Sex, love and food

News

Sex, love and food

Are aphrodisiac foods myth or reality?
The power of the subconscious

Two of humanity’s greatest pleasures, food and sex, seem inexplicably and forever linked. But what is the role of food in a sexual relationship?
Eating together can be a first step toward intimacy. For some, cooking for and feeding a partner can be powerful expressions of nurturing.
“Food helps in establishing a relationship because it teaches the other partner what’s possible or likely in the future – both in a culinary sense and in an economic sense,” said Durango hobby cook Bentley Hamilton. “People want security – they want to know they’re not going to starve.”
When food and sex vie for the pleasure platform, the link may be subconscious.
“Certain foods, like chocolate, release dopamine in the brain. That’s pleasurable,” said retired internist Dr. David Grenoble of Durango. “Pleasure is pleasure.
“The bottom line is the reward center runs through the brain. Eating and sex are both pleasurable,” Grenoble said.
“Eating, the very act of putting something in your mouth, is subconsciously symbolic of the sexual act. Kissing, eating and sex are all related. The mouth is also a sexual organ.”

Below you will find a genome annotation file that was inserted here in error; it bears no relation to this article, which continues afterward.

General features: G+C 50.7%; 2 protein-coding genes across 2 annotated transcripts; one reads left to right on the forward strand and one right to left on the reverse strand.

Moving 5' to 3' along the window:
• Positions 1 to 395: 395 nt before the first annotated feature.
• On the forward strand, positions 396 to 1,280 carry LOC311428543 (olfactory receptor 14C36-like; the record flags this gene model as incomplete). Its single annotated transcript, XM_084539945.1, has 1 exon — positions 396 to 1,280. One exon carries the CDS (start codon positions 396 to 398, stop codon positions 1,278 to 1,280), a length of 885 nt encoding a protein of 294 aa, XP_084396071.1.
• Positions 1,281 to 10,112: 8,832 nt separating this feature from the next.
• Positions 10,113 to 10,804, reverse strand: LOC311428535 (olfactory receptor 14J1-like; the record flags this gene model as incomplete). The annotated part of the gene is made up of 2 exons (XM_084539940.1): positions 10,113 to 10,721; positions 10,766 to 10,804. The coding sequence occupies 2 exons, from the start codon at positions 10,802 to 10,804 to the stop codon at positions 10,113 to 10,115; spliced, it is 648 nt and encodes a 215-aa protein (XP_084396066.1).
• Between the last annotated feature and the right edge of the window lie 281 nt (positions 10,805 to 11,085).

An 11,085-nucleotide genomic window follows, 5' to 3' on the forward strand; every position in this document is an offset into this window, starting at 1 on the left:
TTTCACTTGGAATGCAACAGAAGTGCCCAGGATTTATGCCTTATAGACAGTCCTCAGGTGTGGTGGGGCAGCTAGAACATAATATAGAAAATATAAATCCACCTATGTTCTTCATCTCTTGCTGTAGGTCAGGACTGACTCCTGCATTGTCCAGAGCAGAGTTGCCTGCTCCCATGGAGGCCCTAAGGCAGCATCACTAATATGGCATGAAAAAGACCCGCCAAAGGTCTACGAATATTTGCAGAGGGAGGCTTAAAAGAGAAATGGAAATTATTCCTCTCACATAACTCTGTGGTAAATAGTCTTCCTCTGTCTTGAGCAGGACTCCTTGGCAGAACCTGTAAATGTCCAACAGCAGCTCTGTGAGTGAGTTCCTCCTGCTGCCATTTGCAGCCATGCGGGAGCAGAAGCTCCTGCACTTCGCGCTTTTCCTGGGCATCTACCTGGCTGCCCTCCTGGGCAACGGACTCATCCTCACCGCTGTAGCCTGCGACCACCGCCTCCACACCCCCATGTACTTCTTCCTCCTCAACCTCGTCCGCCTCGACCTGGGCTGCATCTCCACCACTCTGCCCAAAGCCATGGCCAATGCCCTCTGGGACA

Grenoble said there’s no doubt that some foods are valued as aphrodisiacs because subconsciously they remind us of and they resemble sexual organs.
Registered dietitian Marissa Kleinsmith agrees, referencing the ancient Aztecs who named the avocado tree “the testicle tree” because the fruit hangs in pairs, conjuring images of male genital anatomy.
A cut fig is said to resemble female sex organs, asparagus resembles a phallus and oysters resemble female genitalia.
Kleinsmith also suggests that the subconscious plays a role in sexual expectation.
“If I have this magic meal, it will lead to something,” Kleinsmith said of the placebo effect.
“Studies show that people will see a positive effect up to 90 percent of the time when they think they’re going to improve, when they believe something will happen,” she said.
Internet-based research on the history of aphrodisiacs indicates that almost any food can be an aphrodisiac, provided the local culture proclaims it to be so.

Sex, love and food

Reader Comments
click here to add your event
Durango ~ Events
click here to add your event
Durango ~ Events